The chief editor of the Russian state-funded TV channel RT says the company has met the
Margarita Simonyan said Monday onwebsite that "between a criminal case and the registration we have chosen the latter," adding on a sarcastic note that "we congratulate the American freedom of speech and those who still believe in it on that."
Simonyan said that failure to fulfill the U.S. Department of Justice's request to register by Monday could have led to the arrest of RT's American director and the freezing of its accounts.
Russian lawmakers are drafting retaliatory measures.
In a statement by the DOJ on Monday, Acting Assistant Attorney General Dana Boente said, "Americans have a right to know who is acting in the United States to influence the U.S. government or public on behalf of foreign principals."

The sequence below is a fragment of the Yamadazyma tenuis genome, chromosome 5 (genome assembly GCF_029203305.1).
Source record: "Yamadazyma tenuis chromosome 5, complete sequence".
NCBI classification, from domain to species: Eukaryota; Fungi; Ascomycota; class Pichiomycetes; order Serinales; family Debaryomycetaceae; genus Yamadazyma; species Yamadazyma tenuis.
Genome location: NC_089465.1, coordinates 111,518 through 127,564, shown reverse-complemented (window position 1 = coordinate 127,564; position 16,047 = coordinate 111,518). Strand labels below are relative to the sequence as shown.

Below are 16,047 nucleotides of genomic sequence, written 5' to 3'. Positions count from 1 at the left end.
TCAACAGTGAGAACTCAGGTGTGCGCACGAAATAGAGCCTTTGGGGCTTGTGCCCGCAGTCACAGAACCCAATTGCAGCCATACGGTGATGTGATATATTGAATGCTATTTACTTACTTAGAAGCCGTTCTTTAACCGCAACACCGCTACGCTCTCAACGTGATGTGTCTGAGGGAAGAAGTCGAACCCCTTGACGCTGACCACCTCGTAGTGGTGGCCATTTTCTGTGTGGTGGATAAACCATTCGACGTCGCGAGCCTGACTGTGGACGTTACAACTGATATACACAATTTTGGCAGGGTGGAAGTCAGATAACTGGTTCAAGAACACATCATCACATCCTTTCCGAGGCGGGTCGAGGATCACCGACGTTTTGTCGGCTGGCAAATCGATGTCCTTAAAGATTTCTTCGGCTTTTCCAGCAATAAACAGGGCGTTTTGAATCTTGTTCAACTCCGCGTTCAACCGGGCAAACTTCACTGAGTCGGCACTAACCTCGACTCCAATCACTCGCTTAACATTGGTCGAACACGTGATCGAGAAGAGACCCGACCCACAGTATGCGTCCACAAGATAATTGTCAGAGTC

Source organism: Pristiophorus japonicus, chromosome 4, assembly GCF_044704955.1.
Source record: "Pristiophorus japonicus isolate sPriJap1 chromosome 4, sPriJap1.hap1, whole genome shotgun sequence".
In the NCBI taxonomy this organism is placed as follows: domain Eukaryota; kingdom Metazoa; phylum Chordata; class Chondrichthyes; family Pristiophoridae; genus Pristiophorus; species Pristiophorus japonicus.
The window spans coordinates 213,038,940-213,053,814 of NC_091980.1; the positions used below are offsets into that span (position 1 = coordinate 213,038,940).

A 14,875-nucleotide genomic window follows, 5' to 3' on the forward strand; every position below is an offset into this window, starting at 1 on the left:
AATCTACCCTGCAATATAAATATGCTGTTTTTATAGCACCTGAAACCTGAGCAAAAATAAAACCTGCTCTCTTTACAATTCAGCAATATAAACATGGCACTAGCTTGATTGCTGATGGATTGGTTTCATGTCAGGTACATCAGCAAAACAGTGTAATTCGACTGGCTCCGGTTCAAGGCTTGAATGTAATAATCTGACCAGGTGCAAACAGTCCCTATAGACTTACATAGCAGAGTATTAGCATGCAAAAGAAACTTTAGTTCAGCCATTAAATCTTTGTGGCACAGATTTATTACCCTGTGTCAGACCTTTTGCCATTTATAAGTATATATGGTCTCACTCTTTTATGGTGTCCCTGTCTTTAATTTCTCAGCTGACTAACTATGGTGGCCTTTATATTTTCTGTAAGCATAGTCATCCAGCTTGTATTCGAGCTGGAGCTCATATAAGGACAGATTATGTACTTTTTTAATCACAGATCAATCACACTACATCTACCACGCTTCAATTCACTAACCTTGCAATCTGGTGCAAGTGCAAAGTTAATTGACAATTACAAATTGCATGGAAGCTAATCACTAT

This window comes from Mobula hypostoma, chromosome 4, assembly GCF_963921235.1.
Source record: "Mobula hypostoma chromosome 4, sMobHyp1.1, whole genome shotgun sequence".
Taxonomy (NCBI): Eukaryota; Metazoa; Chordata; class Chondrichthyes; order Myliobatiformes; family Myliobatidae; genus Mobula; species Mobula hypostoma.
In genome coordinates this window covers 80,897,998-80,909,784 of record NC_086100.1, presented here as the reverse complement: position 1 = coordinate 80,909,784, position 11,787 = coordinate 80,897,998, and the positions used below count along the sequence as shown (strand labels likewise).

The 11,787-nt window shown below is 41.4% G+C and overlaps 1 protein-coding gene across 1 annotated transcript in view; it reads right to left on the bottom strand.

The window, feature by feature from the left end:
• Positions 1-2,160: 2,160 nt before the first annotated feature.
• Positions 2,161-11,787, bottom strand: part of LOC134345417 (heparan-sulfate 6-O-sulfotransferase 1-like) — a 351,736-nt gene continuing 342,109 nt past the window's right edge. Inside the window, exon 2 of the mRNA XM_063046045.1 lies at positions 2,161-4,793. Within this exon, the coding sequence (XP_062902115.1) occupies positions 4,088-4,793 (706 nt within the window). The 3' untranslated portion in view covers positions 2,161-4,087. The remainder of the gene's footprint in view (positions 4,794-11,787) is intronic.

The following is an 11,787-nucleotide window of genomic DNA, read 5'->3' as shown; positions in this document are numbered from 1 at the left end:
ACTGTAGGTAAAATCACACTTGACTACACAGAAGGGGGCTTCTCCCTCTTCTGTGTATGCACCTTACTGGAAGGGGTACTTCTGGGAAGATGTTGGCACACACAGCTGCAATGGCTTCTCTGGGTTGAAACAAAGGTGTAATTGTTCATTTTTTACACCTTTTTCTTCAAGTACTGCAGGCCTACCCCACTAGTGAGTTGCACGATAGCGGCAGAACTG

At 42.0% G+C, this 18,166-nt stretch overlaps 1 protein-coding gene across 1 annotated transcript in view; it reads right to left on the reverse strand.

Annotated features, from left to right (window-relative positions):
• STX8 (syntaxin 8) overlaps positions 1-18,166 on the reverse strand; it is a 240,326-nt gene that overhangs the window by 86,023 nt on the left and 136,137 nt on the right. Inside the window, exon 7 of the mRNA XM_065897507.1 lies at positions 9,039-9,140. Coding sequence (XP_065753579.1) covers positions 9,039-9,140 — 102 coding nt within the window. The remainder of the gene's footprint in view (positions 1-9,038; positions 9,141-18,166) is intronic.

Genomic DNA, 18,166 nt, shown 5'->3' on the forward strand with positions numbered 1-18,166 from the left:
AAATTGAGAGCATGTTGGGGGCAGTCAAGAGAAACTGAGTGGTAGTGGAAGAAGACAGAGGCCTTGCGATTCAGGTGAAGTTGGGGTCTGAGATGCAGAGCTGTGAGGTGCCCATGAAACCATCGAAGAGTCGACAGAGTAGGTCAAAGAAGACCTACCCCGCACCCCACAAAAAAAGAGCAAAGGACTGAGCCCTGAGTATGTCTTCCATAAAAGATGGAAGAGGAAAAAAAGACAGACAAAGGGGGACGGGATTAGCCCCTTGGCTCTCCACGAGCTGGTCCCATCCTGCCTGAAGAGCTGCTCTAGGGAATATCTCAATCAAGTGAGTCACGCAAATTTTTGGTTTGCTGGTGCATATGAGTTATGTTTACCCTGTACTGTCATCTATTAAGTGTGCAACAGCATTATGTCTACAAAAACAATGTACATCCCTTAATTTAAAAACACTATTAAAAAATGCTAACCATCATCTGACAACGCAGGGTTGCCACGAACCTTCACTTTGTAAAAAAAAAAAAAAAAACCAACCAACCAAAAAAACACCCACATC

"The Department of Justice is committed to enforcing FARA and expects compliance with the law by all entities engaged in specified activities on behalf of any foreign principal, regardless of its nationality," Boente added.
According to the DOJ, FARA requires public disclosure of certain activities and relationships through registration by "agents of foreign principals" with the Justice Department. FARA does not limit publishing of materials or viewpoints; it requires only registration, labeling of informational materials and broadcasts, and record keeping.
RT began operations in 2005 under the brand Russia Today, claiming to present the Russian view on global news and to cover stories ignored by mainstream Western news media. It has been widely criticized in the West as a propaganda outlet and for trafficking in conspiracy theories.
Amid continued controversy about Russia's role in trying to influence last year's U.S. presidential election, RT claimed Twitter pushed it to spend millions on advertising ahead of the 2016 presidential election.and by the state-funded Sputnik news agency.